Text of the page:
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Just because they have money to spend does not mean they always do things well, and usually the more money they make the worse that becomes.
They have a damn good track record for getting this stuff right though.

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Old 05-07-2011, 11:00 PM   #11
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Originally Posted by abhibeckert;15856633
I would also trust apple's engineers to do a better job of designing and sourcing reliable components. They probably spend more time/money designing the iPhone's on/off button than Garmin spends on their entire product line. Apple has $65,000,000,000 in revenue to work with, vs garmin's $3,400,000 and the iPhone is Apple's most important product, while Garmin's most important product is their car GPS systems. Apple has a team of some of the highest paid engineers in the world working around the clock for about [B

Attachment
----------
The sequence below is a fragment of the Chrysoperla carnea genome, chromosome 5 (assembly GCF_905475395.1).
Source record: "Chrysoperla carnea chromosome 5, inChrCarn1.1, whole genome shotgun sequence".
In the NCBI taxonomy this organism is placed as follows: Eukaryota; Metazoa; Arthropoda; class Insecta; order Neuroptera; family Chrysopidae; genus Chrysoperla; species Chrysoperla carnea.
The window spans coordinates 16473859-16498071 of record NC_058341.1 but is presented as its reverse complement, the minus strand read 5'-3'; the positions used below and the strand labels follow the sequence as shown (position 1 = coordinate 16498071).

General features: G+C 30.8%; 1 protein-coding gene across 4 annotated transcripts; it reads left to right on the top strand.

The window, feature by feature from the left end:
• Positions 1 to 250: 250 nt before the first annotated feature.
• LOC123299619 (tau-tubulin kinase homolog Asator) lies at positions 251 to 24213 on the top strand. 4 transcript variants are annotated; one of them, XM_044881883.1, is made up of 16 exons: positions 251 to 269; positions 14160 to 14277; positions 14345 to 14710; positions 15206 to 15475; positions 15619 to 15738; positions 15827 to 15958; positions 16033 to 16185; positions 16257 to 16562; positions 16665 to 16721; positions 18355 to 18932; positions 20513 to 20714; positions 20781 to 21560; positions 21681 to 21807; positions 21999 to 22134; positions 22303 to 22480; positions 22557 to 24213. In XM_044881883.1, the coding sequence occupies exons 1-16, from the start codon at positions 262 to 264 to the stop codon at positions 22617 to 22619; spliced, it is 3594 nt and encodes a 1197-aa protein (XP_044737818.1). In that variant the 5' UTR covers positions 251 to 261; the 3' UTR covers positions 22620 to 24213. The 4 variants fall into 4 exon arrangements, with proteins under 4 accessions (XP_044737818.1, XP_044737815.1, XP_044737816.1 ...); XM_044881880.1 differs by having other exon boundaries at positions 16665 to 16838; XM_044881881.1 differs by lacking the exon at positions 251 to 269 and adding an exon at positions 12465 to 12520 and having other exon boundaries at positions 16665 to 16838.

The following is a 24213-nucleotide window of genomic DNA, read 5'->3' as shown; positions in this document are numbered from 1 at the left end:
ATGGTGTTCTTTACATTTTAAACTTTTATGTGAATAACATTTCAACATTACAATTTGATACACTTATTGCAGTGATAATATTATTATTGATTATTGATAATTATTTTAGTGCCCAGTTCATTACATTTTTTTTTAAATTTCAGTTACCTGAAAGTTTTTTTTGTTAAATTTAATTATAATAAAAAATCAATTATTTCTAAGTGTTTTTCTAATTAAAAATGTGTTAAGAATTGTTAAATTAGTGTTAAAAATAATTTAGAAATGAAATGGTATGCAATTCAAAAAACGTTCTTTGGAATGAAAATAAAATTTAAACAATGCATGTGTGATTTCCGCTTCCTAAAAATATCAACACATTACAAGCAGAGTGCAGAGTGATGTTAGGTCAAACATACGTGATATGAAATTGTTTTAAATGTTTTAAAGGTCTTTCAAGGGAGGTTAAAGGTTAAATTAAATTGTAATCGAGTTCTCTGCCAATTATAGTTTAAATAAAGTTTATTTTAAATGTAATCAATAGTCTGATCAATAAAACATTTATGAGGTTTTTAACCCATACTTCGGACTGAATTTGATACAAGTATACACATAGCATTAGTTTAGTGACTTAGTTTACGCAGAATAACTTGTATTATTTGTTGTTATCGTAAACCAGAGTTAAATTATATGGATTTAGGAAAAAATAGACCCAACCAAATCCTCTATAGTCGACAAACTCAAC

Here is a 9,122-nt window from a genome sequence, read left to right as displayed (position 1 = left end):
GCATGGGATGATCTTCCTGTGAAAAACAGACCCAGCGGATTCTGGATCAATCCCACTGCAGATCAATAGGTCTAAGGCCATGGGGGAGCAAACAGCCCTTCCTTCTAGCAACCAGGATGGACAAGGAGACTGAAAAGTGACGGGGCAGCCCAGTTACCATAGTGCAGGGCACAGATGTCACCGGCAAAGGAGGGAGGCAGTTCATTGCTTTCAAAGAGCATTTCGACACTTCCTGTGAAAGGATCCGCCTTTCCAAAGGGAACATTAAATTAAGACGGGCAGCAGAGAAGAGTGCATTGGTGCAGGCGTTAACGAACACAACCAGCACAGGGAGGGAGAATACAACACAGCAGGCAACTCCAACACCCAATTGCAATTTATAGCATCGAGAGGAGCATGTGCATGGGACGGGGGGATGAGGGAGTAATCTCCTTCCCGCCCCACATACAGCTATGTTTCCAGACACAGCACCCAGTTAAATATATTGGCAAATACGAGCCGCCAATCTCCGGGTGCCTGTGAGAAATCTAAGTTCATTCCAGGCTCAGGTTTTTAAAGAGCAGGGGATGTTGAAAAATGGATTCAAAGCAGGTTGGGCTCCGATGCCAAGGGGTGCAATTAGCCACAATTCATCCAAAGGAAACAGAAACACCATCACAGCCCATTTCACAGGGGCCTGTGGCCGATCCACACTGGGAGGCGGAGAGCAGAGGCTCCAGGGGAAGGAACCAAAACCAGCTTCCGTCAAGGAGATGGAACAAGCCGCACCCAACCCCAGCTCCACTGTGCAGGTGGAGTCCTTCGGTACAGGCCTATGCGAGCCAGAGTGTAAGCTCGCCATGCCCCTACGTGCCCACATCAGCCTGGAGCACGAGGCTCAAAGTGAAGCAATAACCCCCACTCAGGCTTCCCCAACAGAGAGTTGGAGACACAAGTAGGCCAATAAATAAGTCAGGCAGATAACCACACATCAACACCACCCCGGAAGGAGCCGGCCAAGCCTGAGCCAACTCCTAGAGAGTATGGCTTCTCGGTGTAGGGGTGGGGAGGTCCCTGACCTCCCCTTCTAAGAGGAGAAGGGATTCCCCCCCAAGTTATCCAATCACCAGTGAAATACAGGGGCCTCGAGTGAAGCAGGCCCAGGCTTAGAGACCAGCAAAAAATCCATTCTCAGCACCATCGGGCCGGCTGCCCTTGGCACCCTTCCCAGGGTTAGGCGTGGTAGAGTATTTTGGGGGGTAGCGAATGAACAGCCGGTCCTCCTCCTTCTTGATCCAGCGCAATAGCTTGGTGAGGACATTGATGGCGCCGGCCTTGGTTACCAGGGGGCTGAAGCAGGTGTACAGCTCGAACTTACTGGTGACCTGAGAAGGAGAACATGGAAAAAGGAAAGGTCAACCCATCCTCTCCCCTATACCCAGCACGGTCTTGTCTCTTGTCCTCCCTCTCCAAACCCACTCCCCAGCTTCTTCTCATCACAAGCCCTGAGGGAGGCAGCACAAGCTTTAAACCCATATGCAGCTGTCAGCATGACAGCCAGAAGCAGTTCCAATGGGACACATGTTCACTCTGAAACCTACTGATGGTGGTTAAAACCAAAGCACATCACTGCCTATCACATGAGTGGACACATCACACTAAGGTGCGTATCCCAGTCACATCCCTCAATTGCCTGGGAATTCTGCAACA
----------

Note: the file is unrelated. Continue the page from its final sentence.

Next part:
two years[/B] on each new version of the iPhone (when they release a new version, they've usually already been working on it's successor for a year). Garmin does not put that much effort into any of their products.
If they are so good how come they fucked up a simple thing like the aerial on the iphone 4? lack of testing or just plain lack of care?
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Old 05-07-2011, 11:14 PM   #12
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If they are so good how come they fucked up a simple thing like the aerial on the iphone 4? lack of testing or just plain lack of care?